Hollywood’s UltraViolet initiative might not have gotten off to a great start, with some critical reaction to its initial launch. But things are looking up, as more companies are joining in and adding new ways of accessing that content.
Not all news about UltraViolet is bad news. During a panel discussion Tuesday at the Consumer Electronics Show, UltraViolet GM Mark Teitell said that 750,000 household accounts have signed up for UltraViolet, which he believes translates into more than a million individual accounts. And the DECE expects to have hundreds of titles and hundreds and millions of UltraViolet-enabled discs out in the market.
Furthermore, Amazon and Samsung announced that they are adding some more weight behind the initiative. Amazon, for one, is joining the initiative and will soon enable digital purchases through its streaming video service. Bill Carr, Amazon’s vice president of Movies and Music, said that the company had signed a deal with one of the Hollywood studios for electronic sell-through (EST) rights that also include UltraViolet rights. That means consumers who buy that studio’s titles will be able to access those titles across multiple services and devices.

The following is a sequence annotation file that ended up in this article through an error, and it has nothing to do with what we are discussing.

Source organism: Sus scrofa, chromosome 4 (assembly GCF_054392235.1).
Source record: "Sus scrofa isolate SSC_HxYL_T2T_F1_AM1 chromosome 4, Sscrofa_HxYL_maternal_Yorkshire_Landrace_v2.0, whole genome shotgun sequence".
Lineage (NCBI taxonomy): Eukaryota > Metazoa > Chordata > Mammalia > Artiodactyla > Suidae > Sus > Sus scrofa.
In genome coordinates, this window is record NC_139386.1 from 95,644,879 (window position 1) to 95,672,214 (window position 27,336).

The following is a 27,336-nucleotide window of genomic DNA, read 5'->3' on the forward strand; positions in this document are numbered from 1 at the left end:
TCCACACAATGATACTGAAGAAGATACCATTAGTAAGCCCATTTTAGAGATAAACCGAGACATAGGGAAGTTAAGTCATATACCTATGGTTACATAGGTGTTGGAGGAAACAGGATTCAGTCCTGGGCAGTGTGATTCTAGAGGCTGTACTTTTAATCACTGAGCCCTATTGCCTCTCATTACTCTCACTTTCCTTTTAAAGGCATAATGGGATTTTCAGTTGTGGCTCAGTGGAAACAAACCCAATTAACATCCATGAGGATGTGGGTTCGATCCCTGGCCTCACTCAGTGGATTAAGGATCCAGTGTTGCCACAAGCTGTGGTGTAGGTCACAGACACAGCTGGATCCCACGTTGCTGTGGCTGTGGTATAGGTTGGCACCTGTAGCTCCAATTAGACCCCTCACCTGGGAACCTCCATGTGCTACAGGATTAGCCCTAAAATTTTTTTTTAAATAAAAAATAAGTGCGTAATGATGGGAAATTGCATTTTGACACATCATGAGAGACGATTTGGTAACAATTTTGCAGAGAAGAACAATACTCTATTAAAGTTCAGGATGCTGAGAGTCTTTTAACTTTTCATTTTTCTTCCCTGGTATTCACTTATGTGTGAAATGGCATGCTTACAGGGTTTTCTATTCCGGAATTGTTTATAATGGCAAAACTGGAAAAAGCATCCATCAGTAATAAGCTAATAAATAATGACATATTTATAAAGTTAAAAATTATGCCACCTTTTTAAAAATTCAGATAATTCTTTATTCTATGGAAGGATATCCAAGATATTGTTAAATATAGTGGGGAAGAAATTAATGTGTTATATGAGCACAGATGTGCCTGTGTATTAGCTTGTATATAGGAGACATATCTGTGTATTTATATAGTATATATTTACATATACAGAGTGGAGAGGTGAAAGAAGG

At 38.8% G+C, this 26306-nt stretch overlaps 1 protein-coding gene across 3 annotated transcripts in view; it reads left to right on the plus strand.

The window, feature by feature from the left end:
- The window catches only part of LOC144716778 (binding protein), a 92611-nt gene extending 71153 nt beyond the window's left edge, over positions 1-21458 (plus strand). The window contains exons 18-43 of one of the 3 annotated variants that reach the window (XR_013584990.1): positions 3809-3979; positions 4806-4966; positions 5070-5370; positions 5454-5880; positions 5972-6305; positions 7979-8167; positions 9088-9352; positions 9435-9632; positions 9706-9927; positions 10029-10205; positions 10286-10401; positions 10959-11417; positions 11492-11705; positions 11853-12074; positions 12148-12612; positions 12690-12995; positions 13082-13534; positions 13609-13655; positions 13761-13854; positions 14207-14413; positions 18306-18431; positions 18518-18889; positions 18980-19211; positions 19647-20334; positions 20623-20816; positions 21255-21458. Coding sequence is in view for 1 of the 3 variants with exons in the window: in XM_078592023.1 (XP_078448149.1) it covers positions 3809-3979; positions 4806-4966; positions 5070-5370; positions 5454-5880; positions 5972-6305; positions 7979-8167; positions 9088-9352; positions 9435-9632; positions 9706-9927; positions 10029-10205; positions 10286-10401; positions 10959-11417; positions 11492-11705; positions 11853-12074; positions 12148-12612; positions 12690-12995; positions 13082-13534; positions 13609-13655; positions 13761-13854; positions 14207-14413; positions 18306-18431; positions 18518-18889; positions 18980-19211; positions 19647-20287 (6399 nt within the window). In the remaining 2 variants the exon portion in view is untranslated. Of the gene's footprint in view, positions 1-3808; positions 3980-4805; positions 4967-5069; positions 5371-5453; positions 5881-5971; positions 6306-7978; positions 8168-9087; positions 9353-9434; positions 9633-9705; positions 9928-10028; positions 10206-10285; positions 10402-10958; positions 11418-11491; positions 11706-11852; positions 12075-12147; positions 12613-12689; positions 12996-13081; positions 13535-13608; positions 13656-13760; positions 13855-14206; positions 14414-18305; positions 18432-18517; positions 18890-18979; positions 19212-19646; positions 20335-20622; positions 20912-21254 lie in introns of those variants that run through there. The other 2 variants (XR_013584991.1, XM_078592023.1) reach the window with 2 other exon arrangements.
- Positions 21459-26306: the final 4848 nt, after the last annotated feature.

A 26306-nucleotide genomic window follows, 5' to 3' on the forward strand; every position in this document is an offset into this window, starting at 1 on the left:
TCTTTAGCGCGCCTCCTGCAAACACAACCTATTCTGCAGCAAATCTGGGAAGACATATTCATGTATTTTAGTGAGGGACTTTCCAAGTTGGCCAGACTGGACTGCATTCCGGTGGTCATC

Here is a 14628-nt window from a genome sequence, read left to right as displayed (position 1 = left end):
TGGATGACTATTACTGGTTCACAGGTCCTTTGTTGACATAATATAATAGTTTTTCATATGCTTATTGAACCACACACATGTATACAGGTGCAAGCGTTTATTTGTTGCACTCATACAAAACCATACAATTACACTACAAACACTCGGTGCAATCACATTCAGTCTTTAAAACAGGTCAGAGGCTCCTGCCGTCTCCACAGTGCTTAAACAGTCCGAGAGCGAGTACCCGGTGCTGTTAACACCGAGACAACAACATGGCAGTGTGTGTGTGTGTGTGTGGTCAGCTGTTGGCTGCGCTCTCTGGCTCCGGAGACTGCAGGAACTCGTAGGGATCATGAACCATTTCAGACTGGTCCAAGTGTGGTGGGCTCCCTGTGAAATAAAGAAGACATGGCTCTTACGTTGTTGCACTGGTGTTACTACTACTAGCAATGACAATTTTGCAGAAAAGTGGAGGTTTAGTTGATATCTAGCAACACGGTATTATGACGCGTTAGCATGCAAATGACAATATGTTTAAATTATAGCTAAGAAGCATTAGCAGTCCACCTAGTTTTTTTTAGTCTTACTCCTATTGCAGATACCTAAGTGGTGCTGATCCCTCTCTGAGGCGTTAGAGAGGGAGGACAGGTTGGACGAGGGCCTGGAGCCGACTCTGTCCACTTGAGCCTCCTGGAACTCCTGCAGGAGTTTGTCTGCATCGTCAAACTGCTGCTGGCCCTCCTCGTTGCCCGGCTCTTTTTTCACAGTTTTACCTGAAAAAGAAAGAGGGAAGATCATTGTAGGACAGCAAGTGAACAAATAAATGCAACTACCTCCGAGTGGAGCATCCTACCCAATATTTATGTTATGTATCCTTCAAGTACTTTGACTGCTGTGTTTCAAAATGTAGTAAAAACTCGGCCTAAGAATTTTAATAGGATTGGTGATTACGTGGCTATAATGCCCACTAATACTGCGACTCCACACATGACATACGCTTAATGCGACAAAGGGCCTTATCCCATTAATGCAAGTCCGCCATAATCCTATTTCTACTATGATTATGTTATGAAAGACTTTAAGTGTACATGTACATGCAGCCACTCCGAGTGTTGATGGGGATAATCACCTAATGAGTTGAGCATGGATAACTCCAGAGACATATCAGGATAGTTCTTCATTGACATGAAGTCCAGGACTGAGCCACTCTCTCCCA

Samsung also announced new features to its Blu-ray disc players that will quickly enable consumers to add their existing DVDs to the service. With a disc-to-digital function in their Blu-ray players, consumers can with a few clicks add discs that they’ve already purchased to their UltraViolet digital rights locker.
There is a catch, of course: Consumers will have to pay a “nominal fee” to re-purchase the digital version of that title. But it does open up the possibility for consumers to have digital copies without having to pay full price for them.
The studios are hoping that getting new partners on board and providing more capabilities for adding titles to their digital libraries will give consumers more reason to own content, rather than renting it or accessing it through subscription services like Netflix.